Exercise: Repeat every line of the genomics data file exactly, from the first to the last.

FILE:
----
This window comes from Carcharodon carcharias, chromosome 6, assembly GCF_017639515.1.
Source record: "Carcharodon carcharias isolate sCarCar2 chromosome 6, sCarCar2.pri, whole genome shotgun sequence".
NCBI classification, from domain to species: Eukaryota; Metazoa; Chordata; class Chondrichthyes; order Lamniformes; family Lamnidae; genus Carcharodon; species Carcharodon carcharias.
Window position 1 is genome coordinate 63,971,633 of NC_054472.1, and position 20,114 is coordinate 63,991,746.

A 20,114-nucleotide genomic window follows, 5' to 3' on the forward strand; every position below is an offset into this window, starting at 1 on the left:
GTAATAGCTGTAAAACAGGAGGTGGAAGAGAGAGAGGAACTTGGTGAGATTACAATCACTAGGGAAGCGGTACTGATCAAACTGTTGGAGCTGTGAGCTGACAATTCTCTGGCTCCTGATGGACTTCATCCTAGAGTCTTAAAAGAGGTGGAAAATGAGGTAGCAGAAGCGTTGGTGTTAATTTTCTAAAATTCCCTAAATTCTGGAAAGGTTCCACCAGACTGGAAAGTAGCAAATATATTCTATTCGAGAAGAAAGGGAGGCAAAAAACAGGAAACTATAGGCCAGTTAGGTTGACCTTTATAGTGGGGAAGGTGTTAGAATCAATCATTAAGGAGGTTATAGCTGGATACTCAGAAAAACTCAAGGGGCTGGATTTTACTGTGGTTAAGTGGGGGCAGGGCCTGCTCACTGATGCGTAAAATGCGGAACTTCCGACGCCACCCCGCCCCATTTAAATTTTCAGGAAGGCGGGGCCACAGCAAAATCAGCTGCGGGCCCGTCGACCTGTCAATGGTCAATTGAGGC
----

This window comes from Carcharodon carcharias, chromosome 6, assembly GCF_017639515.1.
Source record: "Carcharodon carcharias isolate sCarCar2 chromosome 6, sCarCar2.pri, whole genome shotgun sequence".
NCBI classification, from domain to species: Eukaryota; Metazoa; Chordata; class Chondrichthyes; order Lamniformes; family Lamnidae; genus Carcharodon; species Carcharodon carcharias.
Window position 1 is genome coordinate 63,971,633 of NC_054472.1, and position 20,114 is coordinate 63,991,746.

A 20,114-nucleotide genomic window follows, 5' to 3' on the forward strand; every position below is an offset into this window, starting at 1 on the left:
GTAATAGCTGTAAAACAGGAGGTGGAAGAGAGAGAGGAACTTGGTGAGATTACAATCACTAGGGAAGCGGTACTGATCAAACTGTTGGAGCTGTGAGCTGACAATTCTCTGGCTCCTGATGGACTTCATCCTAGAGTCTTAAAAGAGGTGGAAAATGAGGTAGCAGAAGCGTTGGTGTTAATTTTCTAAAATTCCCTAAATTCTGGAAAGGTTCCACCAGACTGGAAAGTAGCAAATATATTCTATTCGAGAAGAAAGGGAGGCAAAAAACAGGAAACTATAGGCCAGTTAGGTTGACCTTTATAGTGGGGAAGGTGTTAGAATCAATCATTAAGGAGGTTATAGCTGGATACTCAGAAAAACTCAAGGGGCTGGATTTTACTGTGGTTAAGTGGGGGCAGGGCCTGCTCACTGATGCGTAAAATGCGGAACTTCCGACGCCACCCCGCCCCATTTAAATTTTCAGGAAGGCGGGGCCACAGCAAAATCAGCTGCGGGCCCGTCGACCTGTCAATGGTCAATTGAGGC